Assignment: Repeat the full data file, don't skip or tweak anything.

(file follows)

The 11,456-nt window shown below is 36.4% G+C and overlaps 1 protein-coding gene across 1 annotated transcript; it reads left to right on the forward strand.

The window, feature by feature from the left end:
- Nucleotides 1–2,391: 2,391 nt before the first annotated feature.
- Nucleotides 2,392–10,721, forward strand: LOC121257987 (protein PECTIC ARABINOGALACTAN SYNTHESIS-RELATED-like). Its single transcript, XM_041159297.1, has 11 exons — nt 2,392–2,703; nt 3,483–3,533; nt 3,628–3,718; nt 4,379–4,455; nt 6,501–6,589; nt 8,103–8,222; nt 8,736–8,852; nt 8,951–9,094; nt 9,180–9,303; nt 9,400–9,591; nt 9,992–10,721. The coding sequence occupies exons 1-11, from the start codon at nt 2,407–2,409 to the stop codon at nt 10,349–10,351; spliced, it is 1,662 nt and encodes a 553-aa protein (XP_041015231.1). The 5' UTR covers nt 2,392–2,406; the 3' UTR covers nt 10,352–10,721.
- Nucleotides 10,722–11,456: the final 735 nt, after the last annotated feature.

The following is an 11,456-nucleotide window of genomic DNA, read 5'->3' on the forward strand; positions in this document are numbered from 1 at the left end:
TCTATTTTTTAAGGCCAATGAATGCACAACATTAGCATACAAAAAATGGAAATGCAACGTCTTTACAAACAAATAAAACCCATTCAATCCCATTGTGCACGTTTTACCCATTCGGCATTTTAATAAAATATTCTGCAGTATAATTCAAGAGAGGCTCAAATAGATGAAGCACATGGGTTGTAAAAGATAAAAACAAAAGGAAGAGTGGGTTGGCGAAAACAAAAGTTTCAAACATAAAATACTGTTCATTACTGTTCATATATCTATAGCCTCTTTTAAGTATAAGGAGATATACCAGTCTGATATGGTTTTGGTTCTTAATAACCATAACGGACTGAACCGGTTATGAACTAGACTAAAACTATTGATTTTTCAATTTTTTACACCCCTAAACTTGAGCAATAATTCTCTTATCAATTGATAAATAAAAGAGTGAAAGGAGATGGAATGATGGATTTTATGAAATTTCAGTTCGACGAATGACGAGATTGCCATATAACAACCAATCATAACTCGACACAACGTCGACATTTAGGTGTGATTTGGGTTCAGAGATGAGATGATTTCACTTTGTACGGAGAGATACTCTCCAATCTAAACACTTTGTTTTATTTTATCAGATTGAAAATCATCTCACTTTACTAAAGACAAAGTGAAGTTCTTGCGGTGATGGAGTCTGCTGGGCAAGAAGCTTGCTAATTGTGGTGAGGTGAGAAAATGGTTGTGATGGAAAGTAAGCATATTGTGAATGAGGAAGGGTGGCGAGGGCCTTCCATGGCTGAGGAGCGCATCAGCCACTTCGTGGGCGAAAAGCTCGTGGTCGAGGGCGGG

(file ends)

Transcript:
The 11,456-nt window shown below is 36.4% G+C and overlaps 1 protein-coding gene across 1 annotated transcript; it reads left to right on the forward strand.

The window, feature by feature from the left end:
- Nucleotides 1–2,391: 2,391 nt before the first annotated feature.
- Nucleotides 2,392–10,721, forward strand: LOC121257987 (protein PECTIC ARABINOGALACTAN SYNTHESIS-RELATED-like). Its single transcript, XM_041159297.1, has 11 exons — nt 2,392–2,703; nt 3,483–3,533; nt 3,628–3,718; nt 4,379–4,455; nt 6,501–6,589; nt 8,103–8,222; nt 8,736–8,852; nt 8,951–9,094; nt 9,180–9,303; nt 9,400–9,591; nt 9,992–10,721. The coding sequence occupies exons 1-11, from the start codon at nt 2,407–2,409 to the stop codon at nt 10,349–10,351; spliced, it is 1,662 nt and encodes a 553-aa protein (XP_041015231.1). The 5' UTR covers nt 2,392–2,406; the 3' UTR covers nt 10,352–10,721.
- Nucleotides 10,722–11,456: the final 735 nt, after the last annotated feature.

The following is an 11,456-nucleotide window of genomic DNA, read 5'->3' on the forward strand; positions in this document are numbered from 1 at the left end:
TCTATTTTTTAAGGCCAATGAATGCACAACATTAGCATACAAAAAATGGAAATGCAACGTCTTTACAAACAAATAAAACCCATTCAATCCCATTGTGCACGTTTTACCCATTCGGCATTTTAATAAAATATTCTGCAGTATAATTCAAGAGAGGCTCAAATAGATGAAGCACATGGGTTGTAAAAGATAAAAACAAAAGGAAGAGTGGGTTGGCGAAAACAAAAGTTTCAAACATAAAATACTGTTCATTACTGTTCATATATCTATAGCCTCTTTTAAGTATAAGGAGATATACCAGTCTGATATGGTTTTGGTTCTTAATAACCATAACGGACTGAACCGGTTATGAACTAGACTAAAACTATTGATTTTTCAATTTTTTACACCCCTAAACTTGAGCAATAATTCTCTTATCAATTGATAAATAAAAGAGTGAAAGGAGATGGAATGATGGATTTTATGAAATTTCAGTTCGACGAATGACGAGATTGCCATATAACAACCAATCATAACTCGACACAACGTCGACATTTAGGTGTGATTTGGGTTCAGAGATGAGATGATTTCACTTTGTACGGAGAGATACTCTCCAATCTAAACACTTTGTTTTATTTTATCAGATTGAAAATCATCTCACTTTACTAAAGACAAAGTGAAGTTCTTGCGGTGATGGAGTCTGCTGGGCAAGAAGCTTGCTAATTGTGGTGAGGTGAGAAAATGGTTGTGATGGAAAGTAAGCATATTGTGAATGAGGAAGGGTGGCGAGGGCCTTCCATGGCTGAGGAGCGCATCAGCCACTTCGTGGGCGAAAAGCTCGTGGTCGAGGGCGGG